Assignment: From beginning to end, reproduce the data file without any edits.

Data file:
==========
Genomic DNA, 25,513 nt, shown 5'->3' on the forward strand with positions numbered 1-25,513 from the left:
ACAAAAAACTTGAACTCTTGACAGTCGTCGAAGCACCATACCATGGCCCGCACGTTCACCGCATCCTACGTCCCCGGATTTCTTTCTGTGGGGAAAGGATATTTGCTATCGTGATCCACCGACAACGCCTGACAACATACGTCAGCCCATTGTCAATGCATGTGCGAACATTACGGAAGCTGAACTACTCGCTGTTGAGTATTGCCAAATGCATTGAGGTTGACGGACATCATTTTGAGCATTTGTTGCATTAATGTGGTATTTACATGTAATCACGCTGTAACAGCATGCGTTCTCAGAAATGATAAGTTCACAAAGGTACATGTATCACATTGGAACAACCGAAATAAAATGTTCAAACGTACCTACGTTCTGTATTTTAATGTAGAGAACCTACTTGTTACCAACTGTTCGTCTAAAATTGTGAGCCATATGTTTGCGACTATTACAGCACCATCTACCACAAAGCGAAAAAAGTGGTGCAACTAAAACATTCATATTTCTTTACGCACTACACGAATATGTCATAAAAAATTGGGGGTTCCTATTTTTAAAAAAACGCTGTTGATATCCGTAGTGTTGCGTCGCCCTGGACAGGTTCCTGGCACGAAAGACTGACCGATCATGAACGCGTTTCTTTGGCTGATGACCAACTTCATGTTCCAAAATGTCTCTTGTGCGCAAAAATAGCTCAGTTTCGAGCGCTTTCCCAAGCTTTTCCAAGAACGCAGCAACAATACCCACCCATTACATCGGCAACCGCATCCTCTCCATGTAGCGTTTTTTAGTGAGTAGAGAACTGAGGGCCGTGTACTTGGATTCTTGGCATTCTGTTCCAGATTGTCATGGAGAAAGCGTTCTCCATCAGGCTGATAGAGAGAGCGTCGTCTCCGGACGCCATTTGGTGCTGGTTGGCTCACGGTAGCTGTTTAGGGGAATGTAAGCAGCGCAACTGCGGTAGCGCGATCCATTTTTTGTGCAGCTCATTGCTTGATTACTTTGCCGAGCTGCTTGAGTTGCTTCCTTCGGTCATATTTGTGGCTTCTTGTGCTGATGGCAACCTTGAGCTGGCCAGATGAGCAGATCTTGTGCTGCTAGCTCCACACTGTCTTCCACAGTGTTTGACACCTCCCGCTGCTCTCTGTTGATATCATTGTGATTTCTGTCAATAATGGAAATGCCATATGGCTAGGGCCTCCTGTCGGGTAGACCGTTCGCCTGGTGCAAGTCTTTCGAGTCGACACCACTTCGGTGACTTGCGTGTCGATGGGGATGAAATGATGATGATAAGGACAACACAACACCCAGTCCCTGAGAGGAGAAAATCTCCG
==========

Genomic DNA, 25,513 nt, shown 5'->3' on the forward strand with positions numbered 1-25,513 from the left:
ACAAAAAACTTGAACTCTTGACAGTCGTCGAAGCACCATACCATGGCCCGCACGTTCACCGCATCCTACGTCCCCGGATTTCTTTCTGTGGGGAAAGGATATTTGCTATCGTGATCCACCGACAACGCCTGACAACATACGTCAGCCCATTGTCAATGCATGTGCGAACATTACGGAAGCTGAACTACTCGCTGTTGAGTATTGCCAAATGCATTGAGGTTGACGGACATCATTTTGAGCATTTGTTGCATTAATGTGGTATTTACATGTAATCACGCTGTAACAGCATGCGTTCTCAGAAATGATAAGTTCACAAAGGTACATGTATCACATTGGAACAACCGAAATAAAATGTTCAAACGTACCTACGTTCTGTATTTTAATGTAGAGAACCTACTTGTTACCAACTGTTCGTCTAAAATTGTGAGCCATATGTTTGCGACTATTACAGCACCATCTACCACAAAGCGAAAAAAGTGGTGCAACTAAAACATTCATATTTCTTTACGCACTACACGAATATGTCATAAAAAATTGGGGGTTCCTATTTTTAAAAAAACGCTGTTGATATCCGTAGTGTTGCGTCGCCCTGGACAGGTTCCTGGCACGAAAGACTGACCGATCATGAACGCGTTTCTTTGGCTGATGACCAACTTCATGTTCCAAAATGTCTCTTGTGCGCAAAAATAGCTCAGTTTCGAGCGCTTTCCCAAGCTTTTCCAAGAACGCAGCAACAATACCCACCCATTACATCGGCAACCGCATCCTCTCCATGTAGCGTTTTTTAGTGAGTAGAGAACTGAGGGCCGTGTACTTGGATTCTTGGCATTCTGTTCCAGATTGTCATGGAGAAAGCGTTCTCCATCAGGCTGATAGAGAGAGCGTCGTCTCCGGACGCCATTTGGTGCTGGTTGGCTCACGGTAGCTGTTTAGGGGAATGTAAGCAGCGCAACTGCGGTAGCGCGATCCATTTTTTGTGCAGCTCATTGCTTGATTACTTTGCCGAGCTGCTTGAGTTGCTTCCTTCGGTCATATTTGTGGCTTCTTGTGCTGATGGCAACCTTGAGCTGGCCAGATGAGCAGATCTTGTGCTGCTAGCTCCACACTGTCTTCCACAGTGTTTGACACCTCCCGCTGCTCTCTGTTGATATCATTGTGATTTCTGTCAATAATGGAAATGCCATATGGCTAGGGCCTCCTGTCGGGTAGACCGTTCGCCTGGTGCAAGTCTTTCGAGTCGACACCACTTCGGTGACTTGCGTGTCGATGGGGATGAAATGATGATGATAAGGACAACACAACACCCAGTCCCTGAGAGGAGAAAATCTCCG